Thursday, January 6, 2011

The New Year’s Shift

Overnight, it got busy. The first signs were over the New Year’s weekend. At every turn, there were new faces, on shala road, hanging around the coconut stand, people loitering around the entrance on Anu’s.

Then by Sunday’s led class I was met by a slew of new arrivals smart enough to arrive early at the gate. It was a packed class with students on the stage, foyer and some even in the dressing room. There was still a comfortable amount of space in between some mats. I’ve been told it only gets worse. Every day there will be new faces. The shala will continue to fill.

By 4pm conference, we filled the entire shala (more on special guest Mr. A.G. Mohan soon). The room was a buzz. The small groups talking amongst themselves collaborated into a massive sound. There was a long cue from Sharath’s office to the shop, students waiting to register. The office was closed since Friday, so there was a bit of a backlog. The new arrivals now outnumbered my self, my contemporaries and those that registered before us.

The shift in numbers don’t only affect mat space, it changes a little of everything. Gokulam is not so intimate as before. Quiet moments are less likely to be found at any of the favorite local cafes and eateries, there are more introductions and reunions.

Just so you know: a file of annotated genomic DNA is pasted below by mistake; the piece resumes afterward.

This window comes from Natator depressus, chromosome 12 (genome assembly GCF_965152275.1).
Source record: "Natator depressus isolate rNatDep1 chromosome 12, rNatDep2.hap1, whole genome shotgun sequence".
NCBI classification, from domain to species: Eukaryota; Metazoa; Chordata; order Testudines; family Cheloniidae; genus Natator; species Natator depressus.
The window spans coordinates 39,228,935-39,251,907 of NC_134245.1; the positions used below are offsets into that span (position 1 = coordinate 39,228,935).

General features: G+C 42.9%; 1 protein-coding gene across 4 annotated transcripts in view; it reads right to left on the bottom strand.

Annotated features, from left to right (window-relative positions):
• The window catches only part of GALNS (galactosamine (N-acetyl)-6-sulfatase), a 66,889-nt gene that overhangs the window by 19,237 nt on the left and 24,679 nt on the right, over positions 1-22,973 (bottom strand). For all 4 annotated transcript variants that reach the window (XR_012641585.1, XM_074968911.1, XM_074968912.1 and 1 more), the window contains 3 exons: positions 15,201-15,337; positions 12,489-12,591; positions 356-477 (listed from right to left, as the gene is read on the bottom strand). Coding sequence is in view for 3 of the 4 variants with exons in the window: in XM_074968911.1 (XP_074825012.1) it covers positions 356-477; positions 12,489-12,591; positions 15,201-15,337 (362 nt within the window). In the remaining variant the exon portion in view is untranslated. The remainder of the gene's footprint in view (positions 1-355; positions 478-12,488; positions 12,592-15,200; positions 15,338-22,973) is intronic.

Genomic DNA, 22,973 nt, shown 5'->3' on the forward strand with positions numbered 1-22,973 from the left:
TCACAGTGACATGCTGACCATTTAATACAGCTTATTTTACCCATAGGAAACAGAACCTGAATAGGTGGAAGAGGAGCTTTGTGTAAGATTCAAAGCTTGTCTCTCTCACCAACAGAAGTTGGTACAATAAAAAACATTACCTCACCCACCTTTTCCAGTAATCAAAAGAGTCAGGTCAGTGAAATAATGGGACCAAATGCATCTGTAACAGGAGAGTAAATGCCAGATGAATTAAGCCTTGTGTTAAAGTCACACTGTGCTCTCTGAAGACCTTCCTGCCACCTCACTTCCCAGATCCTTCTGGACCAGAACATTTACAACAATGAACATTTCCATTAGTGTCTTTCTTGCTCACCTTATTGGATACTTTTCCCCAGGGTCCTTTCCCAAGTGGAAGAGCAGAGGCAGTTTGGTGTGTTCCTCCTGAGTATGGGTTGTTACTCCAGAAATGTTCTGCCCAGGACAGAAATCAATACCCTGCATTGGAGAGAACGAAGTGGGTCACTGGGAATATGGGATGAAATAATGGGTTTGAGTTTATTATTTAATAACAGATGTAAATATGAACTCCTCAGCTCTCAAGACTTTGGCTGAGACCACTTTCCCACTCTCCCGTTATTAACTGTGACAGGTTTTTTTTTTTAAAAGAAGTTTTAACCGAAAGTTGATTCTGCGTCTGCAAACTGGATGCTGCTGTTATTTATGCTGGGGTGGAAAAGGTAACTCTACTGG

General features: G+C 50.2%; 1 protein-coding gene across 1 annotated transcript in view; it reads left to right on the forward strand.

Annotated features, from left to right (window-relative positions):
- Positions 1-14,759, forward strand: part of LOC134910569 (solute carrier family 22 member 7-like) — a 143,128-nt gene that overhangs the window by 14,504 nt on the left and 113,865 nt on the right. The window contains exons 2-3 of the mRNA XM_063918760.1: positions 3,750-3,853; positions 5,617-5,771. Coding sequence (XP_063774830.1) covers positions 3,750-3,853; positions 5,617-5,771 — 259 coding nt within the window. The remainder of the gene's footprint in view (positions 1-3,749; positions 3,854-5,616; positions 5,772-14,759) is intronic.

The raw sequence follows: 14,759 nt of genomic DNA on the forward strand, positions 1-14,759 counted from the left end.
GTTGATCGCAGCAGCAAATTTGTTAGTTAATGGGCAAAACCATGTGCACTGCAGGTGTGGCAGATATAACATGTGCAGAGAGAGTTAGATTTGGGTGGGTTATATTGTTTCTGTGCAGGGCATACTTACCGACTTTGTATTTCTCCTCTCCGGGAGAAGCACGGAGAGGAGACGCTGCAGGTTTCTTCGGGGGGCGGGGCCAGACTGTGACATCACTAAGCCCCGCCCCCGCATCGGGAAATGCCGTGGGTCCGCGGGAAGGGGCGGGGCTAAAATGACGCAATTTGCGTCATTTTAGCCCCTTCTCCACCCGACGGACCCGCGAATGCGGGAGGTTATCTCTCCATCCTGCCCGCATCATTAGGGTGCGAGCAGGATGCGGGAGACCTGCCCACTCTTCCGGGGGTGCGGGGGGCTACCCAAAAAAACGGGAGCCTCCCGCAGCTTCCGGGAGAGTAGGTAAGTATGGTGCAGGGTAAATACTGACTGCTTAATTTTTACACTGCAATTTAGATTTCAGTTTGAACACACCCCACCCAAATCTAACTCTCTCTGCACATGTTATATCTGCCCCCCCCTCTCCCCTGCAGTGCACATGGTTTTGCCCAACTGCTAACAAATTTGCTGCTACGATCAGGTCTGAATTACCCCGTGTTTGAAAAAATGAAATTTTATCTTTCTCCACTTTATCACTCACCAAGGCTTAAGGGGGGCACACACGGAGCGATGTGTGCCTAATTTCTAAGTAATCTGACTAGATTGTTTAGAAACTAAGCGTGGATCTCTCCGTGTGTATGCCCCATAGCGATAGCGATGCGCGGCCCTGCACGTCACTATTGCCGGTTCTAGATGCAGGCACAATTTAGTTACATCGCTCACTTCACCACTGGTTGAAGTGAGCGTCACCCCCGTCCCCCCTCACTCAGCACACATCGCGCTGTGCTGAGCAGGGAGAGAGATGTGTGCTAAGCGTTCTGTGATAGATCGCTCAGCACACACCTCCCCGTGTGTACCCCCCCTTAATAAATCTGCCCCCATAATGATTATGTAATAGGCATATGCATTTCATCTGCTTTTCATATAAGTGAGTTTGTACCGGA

And the energy, oh my, the energy! At this first stage of it, for newbie like me who has settled into an easy groove already, it’s a little unsettling.

Despite the sudden shift, it’s all very exciting too. The promise of seeing so many devoted students, many returning students with fine-tuned practices, of sharing the room with them all. It’s a lot to experience in my final week and a half in Mysore, but also a good one to see. Though I’ve been told by returning students that numbers are controlled this year, I am looking forward to tasting what it’s like, the fullness and energizing effect of a packed shala, the converging masses of ashtangis from around the world coming to practice at the busiest time of year.

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